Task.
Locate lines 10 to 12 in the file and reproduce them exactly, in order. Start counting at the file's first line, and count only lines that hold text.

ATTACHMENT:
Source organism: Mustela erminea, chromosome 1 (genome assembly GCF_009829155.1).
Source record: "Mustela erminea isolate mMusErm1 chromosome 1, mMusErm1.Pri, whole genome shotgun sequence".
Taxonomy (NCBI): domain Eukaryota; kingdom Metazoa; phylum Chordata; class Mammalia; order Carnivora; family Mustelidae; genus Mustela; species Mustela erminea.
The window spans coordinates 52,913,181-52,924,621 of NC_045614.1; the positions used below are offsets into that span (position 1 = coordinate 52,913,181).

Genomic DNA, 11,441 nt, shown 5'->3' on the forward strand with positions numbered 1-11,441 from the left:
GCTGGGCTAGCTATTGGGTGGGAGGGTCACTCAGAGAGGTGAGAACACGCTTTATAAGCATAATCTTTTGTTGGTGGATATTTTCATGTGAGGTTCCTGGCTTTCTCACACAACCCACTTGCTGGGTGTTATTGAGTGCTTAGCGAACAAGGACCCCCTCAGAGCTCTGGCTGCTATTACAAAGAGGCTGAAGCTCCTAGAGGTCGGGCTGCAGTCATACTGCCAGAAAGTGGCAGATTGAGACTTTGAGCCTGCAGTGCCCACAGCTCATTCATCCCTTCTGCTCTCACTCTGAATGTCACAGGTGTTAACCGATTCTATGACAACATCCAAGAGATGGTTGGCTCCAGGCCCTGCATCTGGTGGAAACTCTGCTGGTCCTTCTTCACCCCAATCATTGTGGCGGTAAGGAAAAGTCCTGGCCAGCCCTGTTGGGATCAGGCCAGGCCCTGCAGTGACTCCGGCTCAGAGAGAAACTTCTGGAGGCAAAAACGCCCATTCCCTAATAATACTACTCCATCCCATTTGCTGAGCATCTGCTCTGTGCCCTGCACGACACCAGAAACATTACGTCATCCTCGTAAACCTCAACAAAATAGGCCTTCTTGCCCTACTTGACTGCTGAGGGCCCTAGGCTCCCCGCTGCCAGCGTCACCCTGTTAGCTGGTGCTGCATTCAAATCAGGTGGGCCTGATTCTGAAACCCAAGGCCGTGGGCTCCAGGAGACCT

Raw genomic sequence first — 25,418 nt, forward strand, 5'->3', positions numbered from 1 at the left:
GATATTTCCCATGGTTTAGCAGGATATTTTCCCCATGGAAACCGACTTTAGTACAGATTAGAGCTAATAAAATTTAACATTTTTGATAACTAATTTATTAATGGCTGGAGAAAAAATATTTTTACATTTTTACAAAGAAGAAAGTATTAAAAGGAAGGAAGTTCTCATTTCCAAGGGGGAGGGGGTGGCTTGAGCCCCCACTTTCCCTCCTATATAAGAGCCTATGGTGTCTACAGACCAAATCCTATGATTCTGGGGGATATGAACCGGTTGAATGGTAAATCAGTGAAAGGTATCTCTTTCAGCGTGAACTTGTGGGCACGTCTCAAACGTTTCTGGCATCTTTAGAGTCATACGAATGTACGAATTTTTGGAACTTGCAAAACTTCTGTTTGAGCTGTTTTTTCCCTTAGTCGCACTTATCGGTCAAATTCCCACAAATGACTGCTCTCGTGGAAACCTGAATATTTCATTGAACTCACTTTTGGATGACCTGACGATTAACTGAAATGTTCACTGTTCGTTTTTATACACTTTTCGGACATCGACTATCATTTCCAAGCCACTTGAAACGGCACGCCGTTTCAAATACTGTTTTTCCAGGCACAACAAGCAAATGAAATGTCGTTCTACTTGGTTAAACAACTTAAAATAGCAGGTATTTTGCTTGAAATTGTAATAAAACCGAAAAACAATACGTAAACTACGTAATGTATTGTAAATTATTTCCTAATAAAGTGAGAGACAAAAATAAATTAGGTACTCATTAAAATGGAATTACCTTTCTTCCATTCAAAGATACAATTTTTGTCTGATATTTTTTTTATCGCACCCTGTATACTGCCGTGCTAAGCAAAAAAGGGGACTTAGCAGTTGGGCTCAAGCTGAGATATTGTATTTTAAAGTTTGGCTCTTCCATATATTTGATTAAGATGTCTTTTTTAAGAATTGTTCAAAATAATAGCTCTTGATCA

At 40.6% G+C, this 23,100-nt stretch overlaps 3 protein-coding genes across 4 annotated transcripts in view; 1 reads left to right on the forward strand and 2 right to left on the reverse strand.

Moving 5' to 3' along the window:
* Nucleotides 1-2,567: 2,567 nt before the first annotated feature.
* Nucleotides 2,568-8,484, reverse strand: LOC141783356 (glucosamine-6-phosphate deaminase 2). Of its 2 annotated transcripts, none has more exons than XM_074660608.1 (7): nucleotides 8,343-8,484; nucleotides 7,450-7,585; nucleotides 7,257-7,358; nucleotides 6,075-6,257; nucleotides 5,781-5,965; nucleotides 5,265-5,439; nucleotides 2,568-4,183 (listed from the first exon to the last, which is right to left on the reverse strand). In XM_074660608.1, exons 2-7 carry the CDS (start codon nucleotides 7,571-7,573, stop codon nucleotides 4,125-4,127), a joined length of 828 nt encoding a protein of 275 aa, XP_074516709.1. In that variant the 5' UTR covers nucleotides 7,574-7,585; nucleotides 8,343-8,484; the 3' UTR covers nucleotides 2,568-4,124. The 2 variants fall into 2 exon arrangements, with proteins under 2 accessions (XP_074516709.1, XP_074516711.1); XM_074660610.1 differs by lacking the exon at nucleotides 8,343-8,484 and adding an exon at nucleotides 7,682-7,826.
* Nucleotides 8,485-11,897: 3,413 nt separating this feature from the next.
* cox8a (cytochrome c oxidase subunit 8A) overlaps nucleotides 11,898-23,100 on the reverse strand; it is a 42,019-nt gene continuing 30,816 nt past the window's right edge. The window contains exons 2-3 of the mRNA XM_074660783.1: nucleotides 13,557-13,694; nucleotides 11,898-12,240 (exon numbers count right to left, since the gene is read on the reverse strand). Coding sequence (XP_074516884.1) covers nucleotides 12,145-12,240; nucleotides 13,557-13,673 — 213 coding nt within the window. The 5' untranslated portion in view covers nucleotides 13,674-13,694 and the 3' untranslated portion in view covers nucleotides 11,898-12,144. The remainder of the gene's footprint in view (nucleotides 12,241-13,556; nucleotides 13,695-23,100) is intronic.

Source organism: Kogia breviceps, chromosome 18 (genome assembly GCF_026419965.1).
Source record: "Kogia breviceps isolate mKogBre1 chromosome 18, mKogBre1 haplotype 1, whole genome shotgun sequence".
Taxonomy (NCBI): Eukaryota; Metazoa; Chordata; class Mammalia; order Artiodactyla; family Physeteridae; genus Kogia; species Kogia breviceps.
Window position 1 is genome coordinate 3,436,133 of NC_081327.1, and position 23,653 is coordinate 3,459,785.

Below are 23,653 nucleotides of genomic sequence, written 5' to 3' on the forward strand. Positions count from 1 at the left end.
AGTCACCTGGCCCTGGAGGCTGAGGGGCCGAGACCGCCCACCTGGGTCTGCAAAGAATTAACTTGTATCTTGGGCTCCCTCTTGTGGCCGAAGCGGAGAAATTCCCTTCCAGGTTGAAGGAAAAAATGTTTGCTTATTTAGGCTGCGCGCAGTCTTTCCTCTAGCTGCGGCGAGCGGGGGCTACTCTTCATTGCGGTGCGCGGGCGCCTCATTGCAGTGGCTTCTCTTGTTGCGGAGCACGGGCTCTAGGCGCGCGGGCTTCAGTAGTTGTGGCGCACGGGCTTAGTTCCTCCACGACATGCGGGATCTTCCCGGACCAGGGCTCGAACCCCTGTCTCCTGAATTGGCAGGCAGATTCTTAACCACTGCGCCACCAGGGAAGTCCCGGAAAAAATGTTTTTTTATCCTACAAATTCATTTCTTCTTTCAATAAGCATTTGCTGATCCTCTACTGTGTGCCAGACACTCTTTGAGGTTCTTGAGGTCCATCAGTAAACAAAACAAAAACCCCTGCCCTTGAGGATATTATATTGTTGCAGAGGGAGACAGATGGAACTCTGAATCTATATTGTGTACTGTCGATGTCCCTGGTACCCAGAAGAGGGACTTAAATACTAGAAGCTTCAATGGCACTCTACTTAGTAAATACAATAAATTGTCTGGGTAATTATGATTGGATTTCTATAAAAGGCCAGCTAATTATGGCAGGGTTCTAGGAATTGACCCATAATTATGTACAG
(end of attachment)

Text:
Moving 5' to 3' along the window:
* Nucleotides 1-2,567: 2,567 nt before the first annotated feature.
* Nucleotides 2,568-8,484, reverse strand: LOC141783356 (glucosamine-6-phosphate deaminase 2). Of its 2 annotated transcripts, none has more exons than XM_074660608.1 (7): nucleotides 8,343-8,484; nucleotides 7,450-7,585; nucleotides 7,257-7,358; nucleotides 6,075-6,257; nucleotides 5,781-5,965; nucleotides 5,265-5,439; nucleotides 2,568-4,183 (listed from the first exon to the last, which is right to left on the reverse strand). In XM_074660608.1, exons 2-7 carry the CDS (start codon nucleotides 7,571-7,573, stop codon nucleotides 4,125-4,127), a joined length of 828 nt encoding a protein of 275 aa, XP_074516709.1. In that variant the 5' UTR covers nucleotides 7,574-7,585; nucleotides 8,343-8,484; the 3' UTR covers nucleotides 2,568-4,124. The 2 variants fall into 2 exon arrangements, with proteins under 2 accessions (XP_074516709.1, XP_074516711.1); XM_074660610.1 differs by lacking the exon at nucleotides 8,343-8,484 and adding an exon at nucleotides 7,682-7,826.